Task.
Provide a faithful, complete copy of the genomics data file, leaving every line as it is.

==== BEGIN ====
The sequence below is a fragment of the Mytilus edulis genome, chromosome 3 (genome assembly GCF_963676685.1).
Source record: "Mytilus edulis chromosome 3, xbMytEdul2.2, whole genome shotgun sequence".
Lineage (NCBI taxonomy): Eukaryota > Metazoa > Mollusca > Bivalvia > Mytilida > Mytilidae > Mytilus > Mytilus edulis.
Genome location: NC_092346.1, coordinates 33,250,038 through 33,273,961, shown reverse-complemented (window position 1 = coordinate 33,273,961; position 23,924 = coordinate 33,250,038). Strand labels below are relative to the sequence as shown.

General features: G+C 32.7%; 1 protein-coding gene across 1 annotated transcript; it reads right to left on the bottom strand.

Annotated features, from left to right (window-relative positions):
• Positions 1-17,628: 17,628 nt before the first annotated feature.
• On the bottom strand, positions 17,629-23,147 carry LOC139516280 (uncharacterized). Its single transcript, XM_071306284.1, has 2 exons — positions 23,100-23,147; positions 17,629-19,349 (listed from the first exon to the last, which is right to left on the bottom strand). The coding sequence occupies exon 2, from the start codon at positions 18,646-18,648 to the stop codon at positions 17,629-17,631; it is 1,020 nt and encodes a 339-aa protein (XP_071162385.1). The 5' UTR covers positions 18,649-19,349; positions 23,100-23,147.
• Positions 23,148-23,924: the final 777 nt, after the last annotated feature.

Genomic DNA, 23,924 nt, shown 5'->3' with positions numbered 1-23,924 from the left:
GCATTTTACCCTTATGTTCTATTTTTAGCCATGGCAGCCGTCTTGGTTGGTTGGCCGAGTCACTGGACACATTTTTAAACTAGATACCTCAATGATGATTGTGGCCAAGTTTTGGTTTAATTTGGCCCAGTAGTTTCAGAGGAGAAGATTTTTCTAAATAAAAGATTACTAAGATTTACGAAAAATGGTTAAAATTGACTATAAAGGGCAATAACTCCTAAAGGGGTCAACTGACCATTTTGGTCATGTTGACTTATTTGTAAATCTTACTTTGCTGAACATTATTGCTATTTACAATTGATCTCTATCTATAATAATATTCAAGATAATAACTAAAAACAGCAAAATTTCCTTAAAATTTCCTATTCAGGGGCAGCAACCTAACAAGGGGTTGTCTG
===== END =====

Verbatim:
The sequence below is a fragment of the Mytilus edulis genome, chromosome 3 (genome assembly GCF_963676685.1).
Source record: "Mytilus edulis chromosome 3, xbMytEdul2.2, whole genome shotgun sequence".
Lineage (NCBI taxonomy): Eukaryota > Metazoa > Mollusca > Bivalvia > Mytilida > Mytilidae > Mytilus > Mytilus edulis.
Genome location: NC_092346.1, coordinates 33,250,038 through 33,273,961, shown reverse-complemented (window position 1 = coordinate 33,273,961; position 23,924 = coordinate 33,250,038). Strand labels below are relative to the sequence as shown.

General features: G+C 32.7%; 1 protein-coding gene across 1 annotated transcript; it reads right to left on the bottom strand.

Annotated features, from left to right (window-relative positions):
• Positions 1-17,628: 17,628 nt before the first annotated feature.
• On the bottom strand, positions 17,629-23,147 carry LOC139516280 (uncharacterized). Its single transcript, XM_071306284.1, has 2 exons — positions 23,100-23,147; positions 17,629-19,349 (listed from the first exon to the last, which is right to left on the bottom strand). The coding sequence occupies exon 2, from the start codon at positions 18,646-18,648 to the stop codon at positions 17,629-17,631; it is 1,020 nt and encodes a 339-aa protein (XP_071162385.1). The 5' UTR covers positions 18,649-19,349; positions 23,100-23,147.
• Positions 23,148-23,924: the final 777 nt, after the last annotated feature.

Genomic DNA, 23,924 nt, shown 5'->3' with positions numbered 1-23,924 from the left:
GCATTTTACCCTTATGTTCTATTTTTAGCCATGGCAGCCGTCTTGGTTGGTTGGCCGAGTCACTGGACACATTTTTAAACTAGATACCTCAATGATGATTGTGGCCAAGTTTTGGTTTAATTTGGCCCAGTAGTTTCAGAGGAGAAGATTTTTCTAAATAAAAGATTACTAAGATTTACGAAAAATGGTTAAAATTGACTATAAAGGGCAATAACTCCTAAAGGGGTCAACTGACCATTTTGGTCATGTTGACTTATTTGTAAATCTTACTTTGCTGAACATTATTGCTATTTACAATTGATCTCTATCTATAATAATATTCAAGATAATAACTAAAAACAGCAAAATTTCCTTAAAATTTCCTATTCAGGGGCAGCAACCTAACAAGGGGTTGTCTG